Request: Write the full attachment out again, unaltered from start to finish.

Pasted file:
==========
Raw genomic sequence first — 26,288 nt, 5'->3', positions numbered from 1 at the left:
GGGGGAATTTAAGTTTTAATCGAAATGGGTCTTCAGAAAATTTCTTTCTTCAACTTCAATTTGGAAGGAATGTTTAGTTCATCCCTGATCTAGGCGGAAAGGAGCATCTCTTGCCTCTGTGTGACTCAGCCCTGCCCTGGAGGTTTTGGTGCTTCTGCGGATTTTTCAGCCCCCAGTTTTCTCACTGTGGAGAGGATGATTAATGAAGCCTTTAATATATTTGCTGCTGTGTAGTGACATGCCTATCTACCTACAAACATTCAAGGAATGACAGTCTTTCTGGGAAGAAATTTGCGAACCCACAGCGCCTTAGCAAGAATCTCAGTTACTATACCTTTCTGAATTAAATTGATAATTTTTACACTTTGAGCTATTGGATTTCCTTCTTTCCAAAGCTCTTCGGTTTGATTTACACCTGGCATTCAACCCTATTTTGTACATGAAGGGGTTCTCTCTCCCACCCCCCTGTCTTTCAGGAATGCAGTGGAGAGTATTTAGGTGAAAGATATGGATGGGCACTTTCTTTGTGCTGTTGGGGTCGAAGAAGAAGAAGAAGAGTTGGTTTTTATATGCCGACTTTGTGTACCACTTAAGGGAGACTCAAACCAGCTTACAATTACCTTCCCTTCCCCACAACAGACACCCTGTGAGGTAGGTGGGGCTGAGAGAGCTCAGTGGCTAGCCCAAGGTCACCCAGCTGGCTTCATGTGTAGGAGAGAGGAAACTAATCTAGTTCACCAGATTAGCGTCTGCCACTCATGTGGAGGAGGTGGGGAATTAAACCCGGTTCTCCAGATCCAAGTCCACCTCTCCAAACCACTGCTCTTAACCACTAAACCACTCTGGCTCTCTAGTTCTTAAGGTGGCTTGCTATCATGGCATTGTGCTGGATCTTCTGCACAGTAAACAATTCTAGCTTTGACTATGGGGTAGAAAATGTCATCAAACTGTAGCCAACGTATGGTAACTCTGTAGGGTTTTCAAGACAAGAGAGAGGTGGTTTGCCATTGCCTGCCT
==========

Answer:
Raw genomic sequence first — 26,288 nt, 5'->3', positions numbered from 1 at the left:
GGGGGAATTTAAGTTTTAATCGAAATGGGTCTTCAGAAAATTTCTTTCTTCAACTTCAATTTGGAAGGAATGTTTAGTTCATCCCTGATCTAGGCGGAAAGGAGCATCTCTTGCCTCTGTGTGACTCAGCCCTGCCCTGGAGGTTTTGGTGCTTCTGCGGATTTTTCAGCCCCCAGTTTTCTCACTGTGGAGAGGATGATTAATGAAGCCTTTAATATATTTGCTGCTGTGTAGTGACATGCCTATCTACCTACAAACATTCAAGGAATGACAGTCTTTCTGGGAAGAAATTTGCGAACCCACAGCGCCTTAGCAAGAATCTCAGTTACTATACCTTTCTGAATTAAATTGATAATTTTTACACTTTGAGCTATTGGATTTCCTTCTTTCCAAAGCTCTTCGGTTTGATTTACACCTGGCATTCAACCCTATTTTGTACATGAAGGGGTTCTCTCTCCCACCCCCCTGTCTTTCAGGAATGCAGTGGAGAGTATTTAGGTGAAAGATATGGATGGGCACTTTCTTTGTGCTGTTGGGGTCGAAGAAGAAGAAGAAGAGTTGGTTTTTATATGCCGACTTTGTGTACCACTTAAGGGAGACTCAAACCAGCTTACAATTACCTTCCCTTCCCCACAACAGACACCCTGTGAGGTAGGTGGGGCTGAGAGAGCTCAGTGGCTAGCCCAAGGTCACCCAGCTGGCTTCATGTGTAGGAGAGAGGAAACTAATCTAGTTCACCAGATTAGCGTCTGCCACTCATGTGGAGGAGGTGGGGAATTAAACCCGGTTCTCCAGATCCAAGTCCACCTCTCCAAACCACTGCTCTTAACCACTAAACCACTCTGGCTCTCTAGTTCTTAAGGTGGCTTGCTATCATGGCATTGTGCTGGATCTTCTGCACAGTAAACAATTCTAGCTTTGACTATGGGGTAGAAAATGTCATCAAACTGTAGCCAACGTATGGTAACTCTGTAGGGTTTTCAAGACAAGAGAGAGGTGGTTTGCCATTGCCTGCCT